Producing Evidence for Better Policy Decisions
IPR’s top-read articles of 2019 highlight interdisciplinary policy research
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In 2019, IPR’s most-read articles reflected a year of celebration, as IPR marked its 50th anniversary, and of commitment, as studies tackled many of the persistent problems that society has faced since IPR’s founding in 1968. The topics revealed how racism and discrimination, immigration challenges, and gender inequality are still present. But they also showed interesting paths forward to resolving persistent ills, such as an hour-long growth mindset intervention that improves academic achievement for all students, including those most disadvantaged.
As IPR Director Diane Whitmore Schanzenbach recently wrote, “In Washington and other policymaking hubs, policymakers are hungry for facts and data, but these are often in short supply. When decisions are made in their absence, bad policy almost always results. Interdisciplinary policy research, like the kind IPR conducts, is one antidote: It is not only innovative, but also apolitical, rigorous, and relevant.”
Read more about how in 2019, IPR researchers have boosted the supply of evidence for better policies below.
Top IPR Research Articles in 2019
Do some countries discriminate against racial minorities in the hiring process more than others? A meta-analysis on hiring discrimination by IPR sociologist Lincoln Quillian and his colleagues finds evidence of pervasive hiring discrimination against all non-white groups in all nine countries they examined. Yet some countries discriminate more than others—and certain laws and institutional practices might explain why. The study was published in Sociological Science.
Held on June 6–7, the six faculty panels of “IPR@50: The Next 50 Years of Research” investigated government spending, neighborhood inequality, community partnerships, policy measurement, experience and biology, and what ails American democracy. Princeton University sociologist Matthew Desmond gave a distinguished lecture on his recent book, Evicted (Crown Books, 2016), describing how 20 years of stagnant incomes for the poorest Americans and soaring housing costs are linked to a rise in U.S. evictions.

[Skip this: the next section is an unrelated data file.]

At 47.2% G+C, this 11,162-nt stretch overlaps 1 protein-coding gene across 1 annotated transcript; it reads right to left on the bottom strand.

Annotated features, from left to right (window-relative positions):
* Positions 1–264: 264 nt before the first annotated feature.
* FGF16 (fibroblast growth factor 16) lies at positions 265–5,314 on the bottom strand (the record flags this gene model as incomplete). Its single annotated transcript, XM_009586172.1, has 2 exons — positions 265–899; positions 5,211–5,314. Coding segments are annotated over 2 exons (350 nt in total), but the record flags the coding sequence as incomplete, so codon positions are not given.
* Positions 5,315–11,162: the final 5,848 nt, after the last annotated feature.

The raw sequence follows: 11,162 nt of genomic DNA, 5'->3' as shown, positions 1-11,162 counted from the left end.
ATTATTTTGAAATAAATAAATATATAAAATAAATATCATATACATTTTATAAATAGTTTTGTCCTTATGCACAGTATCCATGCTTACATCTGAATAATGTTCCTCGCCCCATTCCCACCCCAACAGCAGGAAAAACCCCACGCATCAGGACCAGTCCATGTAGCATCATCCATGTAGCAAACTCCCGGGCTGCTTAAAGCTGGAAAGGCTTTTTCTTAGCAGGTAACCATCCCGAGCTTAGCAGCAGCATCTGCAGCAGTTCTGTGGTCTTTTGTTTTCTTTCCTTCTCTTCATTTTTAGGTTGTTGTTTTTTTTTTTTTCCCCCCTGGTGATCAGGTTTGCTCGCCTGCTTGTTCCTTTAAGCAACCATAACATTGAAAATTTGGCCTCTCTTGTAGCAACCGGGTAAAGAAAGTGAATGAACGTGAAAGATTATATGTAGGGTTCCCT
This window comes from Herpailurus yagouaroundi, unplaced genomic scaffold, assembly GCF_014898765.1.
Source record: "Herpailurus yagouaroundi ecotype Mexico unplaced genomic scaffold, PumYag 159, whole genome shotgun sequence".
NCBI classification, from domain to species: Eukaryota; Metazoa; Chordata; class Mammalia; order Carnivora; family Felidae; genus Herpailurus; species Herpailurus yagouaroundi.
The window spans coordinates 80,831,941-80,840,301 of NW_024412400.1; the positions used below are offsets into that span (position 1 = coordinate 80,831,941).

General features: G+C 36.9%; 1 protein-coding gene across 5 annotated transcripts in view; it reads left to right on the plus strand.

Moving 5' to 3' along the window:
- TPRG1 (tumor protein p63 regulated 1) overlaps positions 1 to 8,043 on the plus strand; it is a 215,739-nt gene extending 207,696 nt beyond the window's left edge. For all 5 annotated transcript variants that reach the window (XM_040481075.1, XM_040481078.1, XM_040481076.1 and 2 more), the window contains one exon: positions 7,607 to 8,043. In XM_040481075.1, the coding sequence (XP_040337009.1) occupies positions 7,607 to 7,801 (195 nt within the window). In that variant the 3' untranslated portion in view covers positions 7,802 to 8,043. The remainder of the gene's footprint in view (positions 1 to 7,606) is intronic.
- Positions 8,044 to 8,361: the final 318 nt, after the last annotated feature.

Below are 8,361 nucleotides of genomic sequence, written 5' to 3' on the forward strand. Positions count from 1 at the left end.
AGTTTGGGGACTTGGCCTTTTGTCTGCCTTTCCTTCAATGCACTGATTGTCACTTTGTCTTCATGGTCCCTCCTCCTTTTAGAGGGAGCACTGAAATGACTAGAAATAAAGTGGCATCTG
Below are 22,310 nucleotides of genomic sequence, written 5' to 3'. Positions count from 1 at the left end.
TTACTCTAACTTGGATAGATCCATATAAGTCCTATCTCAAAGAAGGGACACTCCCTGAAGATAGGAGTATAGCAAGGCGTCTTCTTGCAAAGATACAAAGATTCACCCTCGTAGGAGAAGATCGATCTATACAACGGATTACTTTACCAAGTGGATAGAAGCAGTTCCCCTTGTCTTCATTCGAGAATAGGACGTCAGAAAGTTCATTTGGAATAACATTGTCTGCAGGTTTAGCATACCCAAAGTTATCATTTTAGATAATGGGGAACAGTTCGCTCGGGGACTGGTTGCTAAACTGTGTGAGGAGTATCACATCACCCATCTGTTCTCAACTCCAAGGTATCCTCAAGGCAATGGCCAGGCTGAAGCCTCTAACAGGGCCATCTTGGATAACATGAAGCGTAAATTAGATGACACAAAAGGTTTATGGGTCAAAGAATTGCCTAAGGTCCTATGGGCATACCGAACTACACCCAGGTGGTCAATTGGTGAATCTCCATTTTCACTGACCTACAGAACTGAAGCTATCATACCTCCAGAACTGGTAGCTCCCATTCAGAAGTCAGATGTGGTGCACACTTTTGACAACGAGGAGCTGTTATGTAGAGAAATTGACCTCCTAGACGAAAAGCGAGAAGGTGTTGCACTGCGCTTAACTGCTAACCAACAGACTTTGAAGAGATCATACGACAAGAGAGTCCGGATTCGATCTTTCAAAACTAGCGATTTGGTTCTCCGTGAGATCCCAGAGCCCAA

A working paper by IPR political scientist James Druckman and IPR graduate research assistant Richard Shafranek finds that African Americans who mentioned politics when contacting college admissions departments received substantially fewer responses, compared with those who did not mention politics in their emails. Political affiliation or involvement did not affect the response rate for white students. The study found that the response rate dropped significantly to roughly 66% when an African American male expressed interest in politics or a partisan affiliation, versus the 75% average response rate for a white male or African American male who did not mention politics.
The U.S. Census Bureau continues to prepare to launch the 2020 Census on April 1, as mandated by the U.S. Constitution. In a policy research brief, statisticians Bruce Spencer of IPR and Zachary Seeskin of NORC (PhD 2016) weigh the importance of taking an accurate census count versus the financial expense of gathering information for the census. They find that while census accuracy is expensive, it is crucial. Their research shows a lack of funding for the census would lead to error, potentially shifting as many as six seats in the U.S. House of Representatives and misallocating $40 billion in federal funding to government programs.
A groundbreaking study co-authored by IPR statistician Elizabeth Tipton has revealed how a low-cost, online program taking less than an hour to complete can help students develop a growth mindset and improve their academic achievement. Published in Nature, the study of more than 12,000 ninth-grade U.S. students shows that both lower- and higher-achieving students benefited from the mindset program. Tipton helped design the study’s methodology, making it the first in education or social psychology to employ a random, nationally representative sample of schools.